Y = np.where(Df['Close'].shift(-1) > Df['Close'],1,-1)

5. Create the Predictor Dataset

The input data will be defined in the next step. The X dataset will hold the variables which will be used to predict Y.  X consists of variables such as ‘Open – Close’ and ‘High – Low’. These are indicators that the algorithm will use to predict tomorrow’s trend; (1) if the price will go up and (-1) if it will go down.

Df['Open-Close'] = Df.Open - Df.Close
Df['High-Low'] = Df.High - Df.Low
X=Df[['Open-Close','High-Low']]
X.head()

6. Split Data into Training and Test Dataset

The data will now be split between a training and a test set. The First 80% of the data is used for training and the remaining data for testing. We will name the training datasets X_train and Y_train. The test data sets will be named X_test and Y_test.

split_percentage = 0.8
split = int(split_percentage*len(Df))
# Train data set
X_train = X[:split]
Y_train = Y[:split]

# Test data set
X_test = X[split:]
Y_test = Y[split:]

7. Define the Classifier

We will use SVC() function from sklearn.svm.SVC library for the classification and to create our classifier model using the fit() method on the training data set. SVC stands for Support Vector Classification. The classification will essentially fit the data provided and return a “best fit”. We define the classifier with the following code:

cls = SVC().fit(X_train, Y_train)

 8. Calculate accuracy of the Classifier

To compute the accuracy of the algorithm on the train and test data set, the actual values of signal will be compared with the predicted values of signal. The function accuracy_score() will be used to calculate the accuracy.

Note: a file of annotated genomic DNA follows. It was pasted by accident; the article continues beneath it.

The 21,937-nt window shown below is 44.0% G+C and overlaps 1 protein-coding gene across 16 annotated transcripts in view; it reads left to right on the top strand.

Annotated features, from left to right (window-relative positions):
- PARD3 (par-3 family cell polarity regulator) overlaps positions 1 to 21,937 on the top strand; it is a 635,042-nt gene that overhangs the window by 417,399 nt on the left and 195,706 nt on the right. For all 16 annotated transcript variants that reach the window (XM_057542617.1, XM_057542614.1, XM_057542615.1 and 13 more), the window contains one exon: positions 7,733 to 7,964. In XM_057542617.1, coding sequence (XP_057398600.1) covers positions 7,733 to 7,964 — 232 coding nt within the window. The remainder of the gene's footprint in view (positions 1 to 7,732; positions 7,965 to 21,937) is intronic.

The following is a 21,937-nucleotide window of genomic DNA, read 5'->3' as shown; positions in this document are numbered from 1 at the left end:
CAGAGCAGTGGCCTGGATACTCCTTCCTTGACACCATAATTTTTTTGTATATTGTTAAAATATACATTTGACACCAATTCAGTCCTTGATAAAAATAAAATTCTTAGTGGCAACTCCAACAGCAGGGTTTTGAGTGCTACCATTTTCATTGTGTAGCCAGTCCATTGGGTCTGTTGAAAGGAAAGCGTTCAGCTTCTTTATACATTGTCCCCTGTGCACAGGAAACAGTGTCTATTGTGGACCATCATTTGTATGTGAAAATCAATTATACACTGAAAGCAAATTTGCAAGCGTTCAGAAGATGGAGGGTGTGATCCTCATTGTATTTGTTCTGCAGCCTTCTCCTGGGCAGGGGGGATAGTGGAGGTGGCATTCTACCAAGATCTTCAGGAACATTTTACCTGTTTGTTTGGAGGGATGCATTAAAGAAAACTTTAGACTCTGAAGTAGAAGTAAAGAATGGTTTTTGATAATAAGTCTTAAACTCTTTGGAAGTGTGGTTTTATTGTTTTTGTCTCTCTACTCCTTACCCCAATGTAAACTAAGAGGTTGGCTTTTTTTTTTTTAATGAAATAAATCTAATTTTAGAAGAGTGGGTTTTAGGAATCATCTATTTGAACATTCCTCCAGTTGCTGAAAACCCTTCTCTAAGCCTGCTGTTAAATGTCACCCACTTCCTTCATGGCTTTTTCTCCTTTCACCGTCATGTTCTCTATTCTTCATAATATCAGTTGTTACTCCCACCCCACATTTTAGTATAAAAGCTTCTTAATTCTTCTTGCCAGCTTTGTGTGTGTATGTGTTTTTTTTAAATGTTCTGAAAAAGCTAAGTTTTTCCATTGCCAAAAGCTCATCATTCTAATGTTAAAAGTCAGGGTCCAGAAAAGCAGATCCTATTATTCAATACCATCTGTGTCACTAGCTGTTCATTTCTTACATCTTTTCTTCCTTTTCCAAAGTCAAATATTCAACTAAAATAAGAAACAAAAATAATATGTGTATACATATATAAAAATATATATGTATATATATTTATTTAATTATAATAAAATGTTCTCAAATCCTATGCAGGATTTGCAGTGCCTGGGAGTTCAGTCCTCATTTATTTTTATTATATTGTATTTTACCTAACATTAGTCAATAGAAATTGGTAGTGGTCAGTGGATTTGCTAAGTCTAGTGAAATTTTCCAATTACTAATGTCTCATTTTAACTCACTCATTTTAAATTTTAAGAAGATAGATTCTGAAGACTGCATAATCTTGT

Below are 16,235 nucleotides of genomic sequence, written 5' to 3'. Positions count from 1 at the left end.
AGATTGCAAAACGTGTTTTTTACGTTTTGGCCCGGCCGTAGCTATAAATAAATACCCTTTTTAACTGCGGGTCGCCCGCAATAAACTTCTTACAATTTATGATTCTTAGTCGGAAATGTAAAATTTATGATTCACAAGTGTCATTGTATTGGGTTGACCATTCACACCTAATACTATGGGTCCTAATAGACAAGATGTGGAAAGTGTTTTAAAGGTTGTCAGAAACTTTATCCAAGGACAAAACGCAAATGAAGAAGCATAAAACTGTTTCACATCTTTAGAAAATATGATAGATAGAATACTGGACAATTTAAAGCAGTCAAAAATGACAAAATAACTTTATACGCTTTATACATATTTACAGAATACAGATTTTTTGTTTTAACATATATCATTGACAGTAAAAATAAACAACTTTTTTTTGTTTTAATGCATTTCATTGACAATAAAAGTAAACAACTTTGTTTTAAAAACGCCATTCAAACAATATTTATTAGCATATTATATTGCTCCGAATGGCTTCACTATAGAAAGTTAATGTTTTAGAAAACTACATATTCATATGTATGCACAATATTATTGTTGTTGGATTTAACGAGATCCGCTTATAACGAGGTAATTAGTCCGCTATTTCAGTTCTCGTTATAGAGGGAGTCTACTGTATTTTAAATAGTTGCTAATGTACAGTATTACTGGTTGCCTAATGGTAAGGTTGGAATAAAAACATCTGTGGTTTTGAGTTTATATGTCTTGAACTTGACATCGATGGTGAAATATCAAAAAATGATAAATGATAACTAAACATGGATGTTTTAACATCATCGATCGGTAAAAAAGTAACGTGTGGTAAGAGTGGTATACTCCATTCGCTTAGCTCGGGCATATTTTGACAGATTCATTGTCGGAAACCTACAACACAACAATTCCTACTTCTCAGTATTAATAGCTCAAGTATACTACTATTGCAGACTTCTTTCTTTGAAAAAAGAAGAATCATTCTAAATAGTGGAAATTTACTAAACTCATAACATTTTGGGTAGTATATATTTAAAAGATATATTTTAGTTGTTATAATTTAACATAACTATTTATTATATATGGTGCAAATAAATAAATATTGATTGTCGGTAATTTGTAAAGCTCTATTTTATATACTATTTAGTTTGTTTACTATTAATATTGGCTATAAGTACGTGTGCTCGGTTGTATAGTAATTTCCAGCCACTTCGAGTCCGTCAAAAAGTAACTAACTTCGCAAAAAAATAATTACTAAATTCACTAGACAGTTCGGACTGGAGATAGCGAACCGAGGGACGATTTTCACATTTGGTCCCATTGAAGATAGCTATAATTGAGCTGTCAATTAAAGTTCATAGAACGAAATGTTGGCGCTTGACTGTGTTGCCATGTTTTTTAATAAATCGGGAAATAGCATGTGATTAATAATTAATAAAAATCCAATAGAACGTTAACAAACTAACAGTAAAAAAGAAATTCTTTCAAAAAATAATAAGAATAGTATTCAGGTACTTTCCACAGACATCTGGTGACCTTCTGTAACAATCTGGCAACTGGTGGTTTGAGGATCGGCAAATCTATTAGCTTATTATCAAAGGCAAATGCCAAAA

The syntax is as follows: accuracy_score(target_actual_value,target_predicted_value)
1. target_actual_value: correct signal values
2. target_predicted_value: predicted signal values

accuracy_train = accuracy_score(Y_train, cls.predict(X_train))
accuracy_test = accuracy_score(Y_test, cls.predict(X_test))

print('\nTrain Accuracy:{: .2f}%'.format(accuracy_train*100))
print('Test Accuracy:{: .2f}%'.format(accuracy_test*100))

Traders will want to look for a percentage higher than 50% in the test accuracy results. An accuracy of 50% or more in test data suggests that the classifier model is effective.

9. Prediction

We will predict the signal (buy or sell) for the test data set, using the cls.predict() function.  We will compute the strategy returns based on the predicted signal, and then save it in the column ‘Strategy_Return’ and plot the cumulative strategy returns.

Df['Predicted_Signal'] = cls.predict(X)
# Calculate log returns
Df['Return'] = np.log(Df.Close.shift(-1) / Df.Close)*100
Df['Strategy_Return'] = Df.Return * Df.Predicted_Signal
Df.Strategy_Return.iloc[split:].cumsum().plot(figsize=(10,5))
plt.ylabel("Strategy Returns (%)")
plt.show()

Based on the graph, the strategy generates a return of up to 7% when tested on the test data set. You can learn more about machine learning models in the QuantInsti course here –  Trading with Machine Learning: Classification and SVM. As mentioned before, this article was based on the free course on Introduction to Machine Learning by QuantInsti. You can enroll now by following this link: https://community.quantnews.com/t/free-course-by-quantra-intro-to-machine-learning-for-trading/57.


Risk Warning: The FXCM Group does not guarantee accuracy and will not accept liability for any loss or damage which arise directly or indirectly from use of or reliance on information contained within the webinars. The FXCM Group may provide general commentary which is not intended as investment advice and must not be construed as such. FX/CFD trading carries a risk of losses in excess of your deposited funds and may not be suitable for all investors. Please ensure that you fully understand the risks involved.